Leaks and breaks have caused U.S. water utilities to lose more than a quarter of processed water every day as it is transported between treatment plants and the tap. Rehabilitating aging potable water pipes is estimated to cost more than $1 trillion over the next 10 years. Research into these issues shows that there is a need for a reliable and durable pipe material. Results from a 2015 study by the EPA, Water Research Foundation, and the Water Environmental Research Foundation suggests that high-density polyethylene (HDPE) pipe can be the material that meets these requirements (1).
For years, the large diameter (defined as 16 in. and above) water pipe market has been represented in the United States by steel pipe (SP), precast concrete cylinder pipe (PCCP), ductile iron pipe (DIP), and PVC (polyvinyl chloride) pipe. HDPE pipe, on the other hand, comprises just 2 to 5% of the large diameter water pipe market.
This article will summarize the perception issues related to large diameter HDPE pipe as well as recommendations for pipe joining, fittings, specifications, design, installation, and maintenance.
Addressing the misconceptions regarding large diameter HDPE pipes
According to the EPA report, the perception issues surrounding large diameter HDPE pipes come down to three main ideas. First, there is a general lack of knowledge about the product. In a municipality project, the number of stakeholders can complicate the transfer of knowledge about the product to get everyone on the same page. Similarly, workers generally feel more comfortable using familiar products and techniques. Finally, this lack of knowledge can even lead to the misconception that HDPE is unsuitable for water applications.
Even if some knowledge is available, the second perception issue is rooted in the idea that there is an increased risk associated with using novel materials. Users often see HDPE as a new product for their specific application, making it fall outside their comfort zone since there is no experience using it. A significant driver is needed to convince utilities to try new materials and applications. Interesting enough,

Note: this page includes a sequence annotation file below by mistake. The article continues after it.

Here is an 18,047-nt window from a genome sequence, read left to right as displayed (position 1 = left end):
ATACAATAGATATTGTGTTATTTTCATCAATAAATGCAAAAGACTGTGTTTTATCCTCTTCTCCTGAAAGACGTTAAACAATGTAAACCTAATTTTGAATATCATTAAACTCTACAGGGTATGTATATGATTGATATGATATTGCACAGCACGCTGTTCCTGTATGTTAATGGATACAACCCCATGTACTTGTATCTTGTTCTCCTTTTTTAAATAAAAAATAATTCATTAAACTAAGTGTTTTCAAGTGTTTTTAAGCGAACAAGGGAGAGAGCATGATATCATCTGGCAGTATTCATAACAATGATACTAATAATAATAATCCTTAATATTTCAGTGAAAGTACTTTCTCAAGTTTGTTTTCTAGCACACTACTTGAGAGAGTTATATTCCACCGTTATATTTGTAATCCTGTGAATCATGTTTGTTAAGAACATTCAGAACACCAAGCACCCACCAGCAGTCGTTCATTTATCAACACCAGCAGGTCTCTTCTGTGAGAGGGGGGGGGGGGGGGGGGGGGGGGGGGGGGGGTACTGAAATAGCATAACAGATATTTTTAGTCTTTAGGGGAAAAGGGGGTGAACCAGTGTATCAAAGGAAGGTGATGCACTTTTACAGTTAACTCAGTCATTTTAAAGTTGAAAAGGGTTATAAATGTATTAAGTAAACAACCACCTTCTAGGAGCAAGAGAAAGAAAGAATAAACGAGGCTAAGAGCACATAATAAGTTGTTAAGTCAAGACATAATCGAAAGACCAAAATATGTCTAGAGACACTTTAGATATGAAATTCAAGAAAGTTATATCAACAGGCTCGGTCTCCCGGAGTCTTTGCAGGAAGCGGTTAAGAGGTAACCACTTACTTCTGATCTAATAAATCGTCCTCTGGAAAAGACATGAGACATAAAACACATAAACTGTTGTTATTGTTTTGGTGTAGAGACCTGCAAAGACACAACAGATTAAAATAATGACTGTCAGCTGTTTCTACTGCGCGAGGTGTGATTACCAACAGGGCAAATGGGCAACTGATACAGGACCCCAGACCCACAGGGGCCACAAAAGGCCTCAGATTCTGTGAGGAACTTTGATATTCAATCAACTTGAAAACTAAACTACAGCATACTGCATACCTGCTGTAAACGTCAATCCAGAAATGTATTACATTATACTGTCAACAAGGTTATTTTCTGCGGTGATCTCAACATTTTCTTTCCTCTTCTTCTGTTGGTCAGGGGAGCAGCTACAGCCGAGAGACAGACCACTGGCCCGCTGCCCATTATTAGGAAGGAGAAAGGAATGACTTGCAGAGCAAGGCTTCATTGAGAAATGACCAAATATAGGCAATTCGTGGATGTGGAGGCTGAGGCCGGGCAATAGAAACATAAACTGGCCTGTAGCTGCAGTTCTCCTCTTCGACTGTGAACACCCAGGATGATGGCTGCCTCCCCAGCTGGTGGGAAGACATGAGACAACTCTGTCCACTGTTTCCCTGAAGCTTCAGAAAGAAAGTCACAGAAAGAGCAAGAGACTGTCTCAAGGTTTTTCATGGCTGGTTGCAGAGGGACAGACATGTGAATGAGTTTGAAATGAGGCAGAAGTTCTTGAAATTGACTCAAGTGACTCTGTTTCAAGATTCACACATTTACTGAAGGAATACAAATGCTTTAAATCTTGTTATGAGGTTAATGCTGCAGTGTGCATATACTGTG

The best way to overcome these perception issues is to help quantify perceived risk and demonstrate the quantifiable benefits of using a new material. Additionally, it would be helpful to look at the history of similar products in use. For instance, gas utilities have been using polyethylene pipe since the mid-1960s (2).
Quantifying the benefits of large diameter HDPE pipe
While it is relatively easy to talk about the physical and chemical characteristics of HDPE pipe, a better way to help quantify its benefits is to describe its performance in relation to other piping materials. In a survey conducted with 17 utilities in the United Kingdom, researchers outline the average failure rate from various piping materials. The average failure rate per 62 miles ranged from 20.1 failures on the high end for iron pipes, down to 3.16 failures on the low end for PE pipes. Another interesting finding from this report is that some of the PE utilized in the pipes was manufactured more than 50 years ago. And even the most recent PE pipes in the survey were utilizing the 90s era PE3408, recently superseded by PE4710 and PE 100-RC.
Today, PE manufacturers can manufacture enhanced polymer structures to increase slow crack growth resistance, tensile strength, ductility, allowable hydrostatic stress, and other pipe material properties. The significance of these improvements cannot be overstated. A survey of utilities regarding their satisfaction with PE pipes changed drastically between 1980s and 2000s. While customer satisfaction hovered around 53% during the 1980s, by the 2000s customer satisfaction rose to 95% (see Figure).
From reference 1.
Large diameter HDPE pipe has been successfully installed in dozens of projects across the United States, including 10 described in the EPA report. The primary reasons quoted for choosing HDPE piping materials for these large diameter transmission mains include flexibility, fusible joints, corrosion resistance, compatibility with trenchless technology methods (e.g., horizontal directional drilling), and cost savings. Ultimately, these benefits were achieved when proper construction methods (especially fusion welding) were followed.
- 1. Najafi et al., “Durability and Reliability of Large Diameter HDPE Pipe for Water Main Applications.” Wat. Res. Found. (2015). Accessed online 27 March 2020 at https://www.uta.edu/ce/cuire/4485.pdf.
- 2. “The history of PE pipe.” Hart Energy. (2005). Accessed online 27 March 2020 at https://www.hartenergy.com/news/history-pe-pipe-52531.